Posted Thursday, March 17, 2022 @ 5:15 PM
Do you ever just sit back and think about that satisfying feeling of laying down on your bed after a long, tiresome day and letting your head sink into a pillow as you quickly drift off into a deep sleep? It’s an experience every single one of us partakes in, for let’s face it, we ALL have to sleep. To think we’ve heard all of the proclaimed “National Days,” this Saturday, 3/19, marks World Sleep Day! If you’re a night owl, or stick to a strict bedtime schedule, World Sleep Day applies to you. Juggling coursework, jobs, extracurriculars, and a social life can sometimes get the best of our Knights, hindering the amount of sleep they may really need and/or deserve. Obtaining a good night’s sleep in a residence hall is one challenge many of our Knights face when first coming to UCF, but we want to ensure our residents are well-rested! Take a peek below at a list of 5 tips for how you can obtain better sleep in your residence hall! A well-rested Knight is an even better-performing Knight!
Your mattress may not be removed from your room space, but purchasing a mattress topper is a cost-friendly alternative residents often choose to make. A few inches of memory foam to the top can work wonders!
*Reminder – Try not to use your bed as a studying space, because studying in bed can make it a lot harder to shut down your mind when it’s time to go to sleep. Instead, utilize your desk, the common area, library, Student Union, All Knights Study, or other area!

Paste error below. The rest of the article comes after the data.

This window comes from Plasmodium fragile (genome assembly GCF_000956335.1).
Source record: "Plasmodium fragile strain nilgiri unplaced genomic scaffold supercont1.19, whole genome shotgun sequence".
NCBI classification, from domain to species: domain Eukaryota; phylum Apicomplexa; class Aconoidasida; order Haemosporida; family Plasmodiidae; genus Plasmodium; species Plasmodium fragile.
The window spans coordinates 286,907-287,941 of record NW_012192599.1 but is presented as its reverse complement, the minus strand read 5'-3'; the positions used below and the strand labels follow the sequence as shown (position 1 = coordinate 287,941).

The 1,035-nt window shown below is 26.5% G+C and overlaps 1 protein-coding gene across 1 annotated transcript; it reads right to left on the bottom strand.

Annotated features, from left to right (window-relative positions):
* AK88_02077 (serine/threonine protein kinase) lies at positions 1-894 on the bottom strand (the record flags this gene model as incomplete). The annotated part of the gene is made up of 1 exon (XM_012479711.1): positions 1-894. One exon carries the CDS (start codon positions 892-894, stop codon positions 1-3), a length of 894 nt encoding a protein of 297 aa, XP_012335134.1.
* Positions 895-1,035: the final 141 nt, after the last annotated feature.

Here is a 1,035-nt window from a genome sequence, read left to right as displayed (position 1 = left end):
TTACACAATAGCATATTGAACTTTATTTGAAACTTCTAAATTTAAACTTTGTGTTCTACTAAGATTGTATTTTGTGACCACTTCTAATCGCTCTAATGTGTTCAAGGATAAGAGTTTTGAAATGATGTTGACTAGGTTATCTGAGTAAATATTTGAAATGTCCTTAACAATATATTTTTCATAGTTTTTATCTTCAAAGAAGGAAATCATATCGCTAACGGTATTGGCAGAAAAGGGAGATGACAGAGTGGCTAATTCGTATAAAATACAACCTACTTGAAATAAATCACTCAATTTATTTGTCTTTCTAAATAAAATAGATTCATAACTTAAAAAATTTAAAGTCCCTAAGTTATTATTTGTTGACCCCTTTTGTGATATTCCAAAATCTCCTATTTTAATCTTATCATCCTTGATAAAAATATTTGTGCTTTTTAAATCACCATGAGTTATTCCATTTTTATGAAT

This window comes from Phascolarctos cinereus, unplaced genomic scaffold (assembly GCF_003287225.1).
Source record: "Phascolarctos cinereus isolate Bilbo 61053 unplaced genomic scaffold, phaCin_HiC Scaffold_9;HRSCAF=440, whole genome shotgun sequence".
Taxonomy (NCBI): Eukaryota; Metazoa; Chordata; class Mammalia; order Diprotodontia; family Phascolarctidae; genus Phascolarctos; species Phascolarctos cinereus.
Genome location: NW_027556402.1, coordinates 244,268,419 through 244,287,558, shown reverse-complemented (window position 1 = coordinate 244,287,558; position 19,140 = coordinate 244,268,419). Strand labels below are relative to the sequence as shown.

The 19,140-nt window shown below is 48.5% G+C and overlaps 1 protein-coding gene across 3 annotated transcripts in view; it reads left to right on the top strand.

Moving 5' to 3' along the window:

Earplugs and eye masks are a couple of examples! Eye masks work to block out a lot of light and provide you with the darkness that you need for a night’s well rest.
As hard as it may be, try and keep any afternoon naps under an hour in length and no later than three o’clock in the afternoon. According to the American Sleep Association, a 15-30 minute “power nap” is the best way to make you feel rejuvenated and restored with energy to help you finish your day. After 30 minutes, individuals enter deep sleep. Awakening from a long nap may make you feel a little groggy and sluggish.
It’s best to avoid using technologies like your smartphone, television, or computer at least 30 minutes before bedtime. “The blue light emitted by your cell phone screen restrains the production of melatonin, the hormone that controls your sleep-wake cycle (aka circadian rhythm)” (SCLHealth).
A healthy diet and exercise contribute to the wellness of your sleep! Natural remedies to incorporate into your nightly routine may also include the use of essential oils, meditating, listening to calming music, practicing yoga stretches, or drinking a warm cup of tea!